Welcome to Ad Age’s TV upfronts 2023 newsletter. We’ll be sharing a daily roundup of events, interviews and sessions from TV’s dog-and-pony shows throughout the week. You can find all of Ad Age’s TV upfronts coverage here.
Does size matter?
If size was all that mattered, Disney’s upfront would be leading the pack of this week’s presentations. The media company’s stage inside the North Javits Center was massive, stretching the width of a cavernous room with overhead screens showing onstage presenters too far away to see from the cheap seats. The stage was the source of multiple quips, as those onstage joked about traversing from one side to the other.
But the Mouse House struggled to match its upfront structure’s scale in the show’s content. Like the other media companies presenting this week, the writers’ strike prevented Disney from matching the star power of its past presentations. However, more than a lack of celebrity, the nearly two-hour show dragged as the company’s sports assets took up half the runtime with a series of onstage interviews and to tout Super Bowls that ABC will host for the 2026 and 2030 seasons. Peyton Manning hyped “Dick Clark’s New Year’s Rockin’ Eve,” and “The Bachelor” host Jesse Palmer discussed audience targeting segments. Trailer reveals for shows including season three of “Only Murders in the Building” and a cast of samurais that battled in the Javits Center aisles for the upcoming FX limited series “Shogun” were delegated to the tail end.
But Disney made the most of the talent it had, kicking off the show with an appearance by Serena Williams after ad chief Rita Ferro’s opening remarks. Damar Hamlin, the Buffalo Bills player who collapsed during a game in January, received a standing ovation when he took the stage during the ESPN portion of the presentation.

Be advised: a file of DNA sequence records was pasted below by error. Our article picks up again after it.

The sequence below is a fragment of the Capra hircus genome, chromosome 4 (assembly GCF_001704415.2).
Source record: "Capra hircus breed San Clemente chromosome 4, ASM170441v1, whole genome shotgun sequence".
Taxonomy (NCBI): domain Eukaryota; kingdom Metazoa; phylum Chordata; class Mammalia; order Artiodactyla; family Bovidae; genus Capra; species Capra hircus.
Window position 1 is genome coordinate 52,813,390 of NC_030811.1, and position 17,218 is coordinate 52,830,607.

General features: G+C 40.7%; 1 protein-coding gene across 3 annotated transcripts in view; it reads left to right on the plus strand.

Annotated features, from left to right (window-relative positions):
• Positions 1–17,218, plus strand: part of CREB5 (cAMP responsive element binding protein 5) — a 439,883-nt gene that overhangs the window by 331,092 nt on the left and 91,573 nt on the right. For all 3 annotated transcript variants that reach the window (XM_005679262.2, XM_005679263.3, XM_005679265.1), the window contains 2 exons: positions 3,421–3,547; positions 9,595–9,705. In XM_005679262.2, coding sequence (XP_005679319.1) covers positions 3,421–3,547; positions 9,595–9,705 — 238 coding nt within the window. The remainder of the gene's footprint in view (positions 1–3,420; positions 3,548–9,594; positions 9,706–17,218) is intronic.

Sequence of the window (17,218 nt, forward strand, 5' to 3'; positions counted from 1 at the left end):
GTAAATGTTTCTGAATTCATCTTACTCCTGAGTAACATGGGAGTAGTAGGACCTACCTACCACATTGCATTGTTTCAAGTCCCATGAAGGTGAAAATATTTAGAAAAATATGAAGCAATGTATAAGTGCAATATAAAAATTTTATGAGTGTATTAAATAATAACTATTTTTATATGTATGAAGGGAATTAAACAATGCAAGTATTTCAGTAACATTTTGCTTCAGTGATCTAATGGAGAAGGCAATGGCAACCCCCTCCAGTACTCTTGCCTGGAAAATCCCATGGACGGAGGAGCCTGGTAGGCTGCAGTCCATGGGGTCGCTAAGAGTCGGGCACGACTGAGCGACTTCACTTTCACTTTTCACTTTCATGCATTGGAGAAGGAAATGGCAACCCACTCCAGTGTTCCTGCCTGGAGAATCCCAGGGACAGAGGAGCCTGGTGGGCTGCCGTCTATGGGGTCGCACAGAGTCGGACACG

The biggest star power of the week was the appearance of Kim and Khloe Kardashian, who promoted the next season of “The Kardashians” on Hulu. There was also buzz for the trailers for the new season of Disney+ series “Loki” and a collection of “Star Wars” series.
Disney will rely on reality programming for the fall season as the writers’ strike is expected to delay the production of its comedies and dramas. No original scripted series appear on ABC’s primetime schedule; instead, it will rely on not one but two versions of “The Bachelor” franchise, including a new iteration centered on a bachelor in his golden years. The ABC lineup also includes the return of “Dancing with the Stars,” which moved to Disney+ last season.
Disney made no mention of the writers’ strike in its presentation, despite the seeming impact on its fall programming.
ABC is the only broadcaster to not have any scripted series on its fall schedule—though Fox didn’t formally announce its fall schedule.
Read more about Fox’s upfront here
Disney spent a large portion of its presentation on sports, news and its local stations, which historically have only earned a small slice of stage time. But with little else on the scripted front to promote due to the WGA strike, the Mouse House had to rely on its library of IP and unscripted shows.
Above: Donna Speciale presenting at TelevisaUnivision upfront (Credit: TelevisaUnivision)
Super Bowl news
TelevisaUnivision announced it will air the 2024 Super Bowl for the first time. The Hispanic-targeted media company struck a deal with the NFL and CBS Sports, which will air the game in English.
On the upfront stage, ad sales chief Donna Speciale also showed her support for Nielsen, imploring advertisers to lean into its big data product. “There’s finally a currency where Hispanics and their media behaviors are accurately measured,” she said.
While Speciale demonstrated her education in Hispanic culture at last year’s upfront by showing off her salsa dancing skills (which made a few appearances again this year), the ad chief this year showed off her soccer skills. A pre-recorded segment showed Speciale on the field in a scrimmage with players from the Mexican league and traveling to Mexico City’s Azteca Stadium to commentate a match.
For more upfront news and insights on fall schedules, new ad products and negotiations visit Ad Age’s TV upfronts blog.